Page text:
Since talk of the Federal Reserve tapering its bond-buying
activities began in May, there have been two prolonged periods of
rising 10-year Treasury yields. Or one period with a brief
respite of declining rates. Fact of the matter is 10-year
Treasury yields are a lot higher today than they were on May
That day, 10-year Treasury yields were 2.03 percent before
proceeding to climb to 2.73 percent on July 5. From there, the
10-year's yield would decline to 2.5 percent on July 19 only to
soar 15.5 percent over the following month.
Rising Treasury yields are problematic for income investors on
multiple fronts. Higher borrowing costs weigh on an array of
favored dividend asset classes and sectors, such as MLPs,
preferred stocks, REITs and utilities stocks. Higher borrowing
costs are perceived to be a negative catalyst that forces REITs
and MLPs to eschew dividend increases in favor of servicing debt
while the bond-like element to preferred stocks makes that asset
class sensitive interest rate increases.
ETFs For Dividend Consistency
Rising rates also plague some "old guard" dividend ETFs that
are too heavily focused on predictable dividend sectors rather
future sources of dividend growth
. Take the the SPDR S&P Dividend ETF (NYSE:
) as one example.
The $12.3 billion ETF allocates just over 14 percent of its
weight to rate-sensitive utilities and telecom stocks. Not an
excessive amount, but enough to have sent the ETF down 3.3
percent in the past month, roughly the same amount the fund lost
from May 22 through July 5. Bottom line: SDY is sensitive to
rising interest rates. The ETF has shown itself to be so not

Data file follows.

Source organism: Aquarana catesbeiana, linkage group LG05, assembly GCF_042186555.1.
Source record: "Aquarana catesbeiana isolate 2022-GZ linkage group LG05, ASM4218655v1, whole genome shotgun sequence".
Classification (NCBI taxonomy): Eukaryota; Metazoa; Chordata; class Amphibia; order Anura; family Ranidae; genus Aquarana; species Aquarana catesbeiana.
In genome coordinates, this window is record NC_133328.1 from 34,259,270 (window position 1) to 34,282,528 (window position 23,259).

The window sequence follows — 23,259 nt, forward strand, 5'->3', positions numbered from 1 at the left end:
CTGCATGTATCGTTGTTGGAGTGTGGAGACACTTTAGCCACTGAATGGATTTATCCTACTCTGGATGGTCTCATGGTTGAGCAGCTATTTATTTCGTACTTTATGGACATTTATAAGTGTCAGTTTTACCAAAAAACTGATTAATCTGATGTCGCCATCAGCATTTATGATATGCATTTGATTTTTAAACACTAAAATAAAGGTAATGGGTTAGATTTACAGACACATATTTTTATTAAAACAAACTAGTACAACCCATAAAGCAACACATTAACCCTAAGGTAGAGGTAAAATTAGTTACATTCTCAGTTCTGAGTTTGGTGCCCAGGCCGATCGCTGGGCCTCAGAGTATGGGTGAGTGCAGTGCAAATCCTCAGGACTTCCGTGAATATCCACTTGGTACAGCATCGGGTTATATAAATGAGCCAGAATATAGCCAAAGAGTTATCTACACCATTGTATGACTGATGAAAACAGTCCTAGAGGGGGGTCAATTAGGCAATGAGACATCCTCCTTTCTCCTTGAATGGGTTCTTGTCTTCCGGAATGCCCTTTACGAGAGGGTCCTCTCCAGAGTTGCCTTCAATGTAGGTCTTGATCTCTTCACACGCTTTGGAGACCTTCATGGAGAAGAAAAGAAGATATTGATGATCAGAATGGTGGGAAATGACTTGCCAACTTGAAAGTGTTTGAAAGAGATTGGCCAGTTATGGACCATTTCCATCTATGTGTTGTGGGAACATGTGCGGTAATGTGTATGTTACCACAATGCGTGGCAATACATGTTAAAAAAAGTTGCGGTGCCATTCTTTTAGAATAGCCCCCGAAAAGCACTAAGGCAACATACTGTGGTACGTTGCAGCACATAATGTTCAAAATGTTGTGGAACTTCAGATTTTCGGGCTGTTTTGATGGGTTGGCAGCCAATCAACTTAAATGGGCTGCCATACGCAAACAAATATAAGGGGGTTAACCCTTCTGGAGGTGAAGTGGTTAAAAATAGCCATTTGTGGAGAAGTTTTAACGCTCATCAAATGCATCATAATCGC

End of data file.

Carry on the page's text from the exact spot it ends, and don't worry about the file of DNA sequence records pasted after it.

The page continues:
once, but twice in the past 90 days.
Financial services, another sector that has a tendency to lag
during rising rate environments, is 16.8 percent of SDY's weight.
To be fair, SDY is not a "bad" ETF. Including dividends paid, the
fund, which only includes companies that have raise their
dividends for 25 straight years, has outpaced the SPDR S&P
) by 380 basis points over the past year.
However, if interest rates continue to rising, SDY and
comparable dividend ETFs will be hurt not only by some of the
sectors they do have exposure to, but those they lack decent
Time For The New Guard Some dividend ETFs have proven to be
less bad than others as Treasury yields have spiked. The problem
is, at least for some investors, is that some of the more
compelling dividend ETF options are, well, new.
The WisdomTree U.S. Dividend Growth Fund (NASDAQ:
) is a perfect example of a "new guard" dividend ETF. It is a
perfect example of a payout fund that has been less bad than its
older rivals as interest rates have risen. In the past month,
DGRW is off 1.5 percent. The newly minted fund lost 1.2 percent
during the late May through early July rate spike, performances
that easily top those of SDY over the same periods.
DGRW does not
focus on backward-looking, superficial
dividend increase streaks. The funds constituents are selected
and weighted based on earnings expectations, return on equity and
return on assets. Or factors that are integral to determining a
company's ability to pay and grow its dividend in the future.
Then there is sector weight. "An analysis of the 13
rising-rate environments over the past 64 years found that the
tech sector of the S&P 500 gained an average of 20% during
the 12-month period following the first rate hike of each cycle.
Health care stocks, meanwhile, represented the
second-best-performing sector, with a 13% average gain,"
according to Investment News
The worst-performing sectors, according to the Investment News
piece, were financials and materials. Those sectors combine for
less than 10 percent of DGRW's weight. Utilities are not found in
this ETF. On the other hand, technology and health care combine
for nearly 29 percent of the fund's weight.
Financials and materials combine for 28 percent of SDY's
weight, but health care and tech combine for just under 13
For more on ETFs, click
Disclosure: Author is long DGRW.
(c) 2013 Benzinga.com. Benzinga does not provide investment
advice. All rights reserved.
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